Such a defense -- the cynical shrug -- will not play for much longer, either in the court of public opinion or in courts of law in the United States and abroad.  The risks of climate-related disasters are real and rising, and soon it won't matter politically or legally that any particular event might have occurred even without human-induced global warming.

The issue is of probability, not certainty.  Of course, there have been weather-related disasters in the past.  But global warming makes us more vulnerable to these events.  Scientists emphasize that hurricane damage, for example, may rise for three reasons:  higher sea levels (due to warming) cause larger storm surges; warmer oceans add energy to hurricanes; and warmer air holds more water vapor that can cause torrential downpours.

Insurance companies know that climate risks are rising, scientists know it, and an increasing number of investors know it.  And more of the general public knows it, too.

In climate science the link between specific events like Harvey and Irma and the general rise in risk due to global warming is called "attribution."  It's a problem we grapple with in many contexts.  When a miner gets lung disease, a homeowner with asbestos insulation develops a rare cancer, or a smoker succumbs to lung cancer, we can never be sure that the particular case was linked to coal dust, asbestos, or cigarettes.

But the courts have been ready to read the probabilities, and hold companies liable for damages when the likelihood of causation is high enough.

The courts have also linked liability with the standard of care exercised by the defendant. When a company understands the risks but ignores them, or even worse, lies about them, the court or jury is far more likely to agree to a large claim.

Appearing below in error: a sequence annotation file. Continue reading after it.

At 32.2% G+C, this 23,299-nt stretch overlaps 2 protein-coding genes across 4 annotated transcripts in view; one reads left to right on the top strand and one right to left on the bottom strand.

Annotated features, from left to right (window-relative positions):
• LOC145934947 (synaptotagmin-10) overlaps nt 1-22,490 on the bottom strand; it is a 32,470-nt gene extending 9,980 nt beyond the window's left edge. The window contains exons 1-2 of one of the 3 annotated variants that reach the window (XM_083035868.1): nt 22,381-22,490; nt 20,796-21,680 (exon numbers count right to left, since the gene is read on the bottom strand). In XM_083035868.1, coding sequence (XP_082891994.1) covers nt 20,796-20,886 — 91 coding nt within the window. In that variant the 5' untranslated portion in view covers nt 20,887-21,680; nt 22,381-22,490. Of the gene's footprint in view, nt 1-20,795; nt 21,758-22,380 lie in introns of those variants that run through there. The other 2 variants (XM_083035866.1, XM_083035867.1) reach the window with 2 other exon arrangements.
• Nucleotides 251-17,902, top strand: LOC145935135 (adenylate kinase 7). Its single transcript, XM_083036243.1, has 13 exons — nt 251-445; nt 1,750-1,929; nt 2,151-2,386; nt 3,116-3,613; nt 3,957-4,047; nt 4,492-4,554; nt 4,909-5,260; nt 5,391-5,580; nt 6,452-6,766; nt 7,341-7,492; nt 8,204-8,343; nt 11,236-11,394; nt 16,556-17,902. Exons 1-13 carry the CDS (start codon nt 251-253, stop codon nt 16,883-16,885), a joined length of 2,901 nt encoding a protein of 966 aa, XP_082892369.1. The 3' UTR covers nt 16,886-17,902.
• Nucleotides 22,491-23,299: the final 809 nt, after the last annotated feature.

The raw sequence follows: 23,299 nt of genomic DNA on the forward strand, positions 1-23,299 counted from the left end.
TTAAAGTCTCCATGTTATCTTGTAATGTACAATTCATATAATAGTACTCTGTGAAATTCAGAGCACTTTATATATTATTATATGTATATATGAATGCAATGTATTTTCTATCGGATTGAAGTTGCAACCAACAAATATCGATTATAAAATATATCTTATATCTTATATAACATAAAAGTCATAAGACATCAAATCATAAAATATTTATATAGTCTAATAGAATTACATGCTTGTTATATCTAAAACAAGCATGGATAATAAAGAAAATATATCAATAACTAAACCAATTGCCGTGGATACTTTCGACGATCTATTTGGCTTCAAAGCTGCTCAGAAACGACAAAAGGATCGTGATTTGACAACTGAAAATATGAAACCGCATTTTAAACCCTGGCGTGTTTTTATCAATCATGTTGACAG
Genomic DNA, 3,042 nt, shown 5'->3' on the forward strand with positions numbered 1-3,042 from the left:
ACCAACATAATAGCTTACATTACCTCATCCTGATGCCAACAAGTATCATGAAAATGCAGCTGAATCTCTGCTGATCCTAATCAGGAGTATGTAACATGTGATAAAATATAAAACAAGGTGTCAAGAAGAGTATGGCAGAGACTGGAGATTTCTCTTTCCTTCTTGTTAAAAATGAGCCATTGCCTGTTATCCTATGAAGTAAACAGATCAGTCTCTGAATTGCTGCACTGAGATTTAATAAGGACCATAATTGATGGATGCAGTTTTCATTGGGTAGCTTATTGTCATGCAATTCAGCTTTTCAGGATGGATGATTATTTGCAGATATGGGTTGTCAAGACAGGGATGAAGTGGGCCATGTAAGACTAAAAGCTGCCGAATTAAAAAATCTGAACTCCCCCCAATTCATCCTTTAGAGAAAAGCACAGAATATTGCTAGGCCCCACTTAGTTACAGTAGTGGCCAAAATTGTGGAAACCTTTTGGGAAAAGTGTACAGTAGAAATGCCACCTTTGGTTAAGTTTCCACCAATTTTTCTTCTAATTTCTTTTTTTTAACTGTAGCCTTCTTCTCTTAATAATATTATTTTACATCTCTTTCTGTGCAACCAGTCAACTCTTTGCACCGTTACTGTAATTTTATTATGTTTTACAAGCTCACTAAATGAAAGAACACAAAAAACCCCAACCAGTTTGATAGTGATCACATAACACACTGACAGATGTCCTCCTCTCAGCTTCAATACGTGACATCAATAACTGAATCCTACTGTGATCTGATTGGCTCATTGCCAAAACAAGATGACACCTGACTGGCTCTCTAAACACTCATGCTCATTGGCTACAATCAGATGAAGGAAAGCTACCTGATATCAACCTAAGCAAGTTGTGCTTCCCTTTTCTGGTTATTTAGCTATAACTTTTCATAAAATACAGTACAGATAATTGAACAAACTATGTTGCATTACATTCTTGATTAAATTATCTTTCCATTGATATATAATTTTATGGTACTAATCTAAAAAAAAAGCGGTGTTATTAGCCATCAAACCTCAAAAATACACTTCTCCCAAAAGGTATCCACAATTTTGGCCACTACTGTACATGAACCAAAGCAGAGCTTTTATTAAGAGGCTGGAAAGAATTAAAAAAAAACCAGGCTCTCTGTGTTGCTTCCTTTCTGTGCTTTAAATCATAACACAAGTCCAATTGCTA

The tobacco companies relentlessly misled the public about their products.  Some oil companies have done the same about climate change.  ExxonMobil, for example, knew internally for decades that its products contribute to global warming, according to a peer-reviewed Harvard University study published last month, but publicly downplayed the linkages and the resulting risks (Exxon denies this).

The Koch brothers, owners of refineries and oil pipelines, have manufactured doubts about climate science and spent vast sums to oppose decarbonization policies and to elect politicians to do the same.

But the science of climate attribution is rapidly becoming more sophisticated, leaving the oil industry more exposed than ever.

Consider, for example, the World Weather Attribution (WWA) project.  This is an effort by a consortium of scientific institutions, including the University of Oxford Environmental Change Institute, the Royal Netherlands Meteorological Institute, the University of Melbourne, and the Red Cross Red Crescent Climate Center.

This project has recently shown, that human-induced climate change dramatically raised the likelihood of the record-breaking heat wave in western Europe this summer.  The team found that climate change "made the intensity and frequency of such extreme heat at least twice as likely in Belgium, at least four times as likely in France, Switzerland, the Netherlands, and central England and at least 10 times as likely in Portugal and Spain."

The project is now analyzing whether human-induced global warming raised the likelihood of the rainfall brought by Harvey.

American politics has long been manipulated by Big Oil, with massive campaign financing as well as backroom lobbying not seen by the public.  The federal government and oil states like Texas have been as derelict as the companies, and could well find themselves also as defendants in cases brought by Americans and others who are hit by climate disaster.

Many Caribbean islands were devastated by Irma, and their leaders are appealing for aid.  Soon, the cries around the world will change to a call for "compensation" or "civil damages" instead of just aid.

When climate justice comes -- and it will -- those who have been in denial will pay a heavy price. And those who have invested in companies that behaved recklessly and irresponsibly will share the heavy losses on that day of reckoning.
Jeffrey Sachs is a professor and director of the Center for Sustainable Development at Columbia University.

Read more at Big Oil Will Have to Pay Up, like Big Tobacco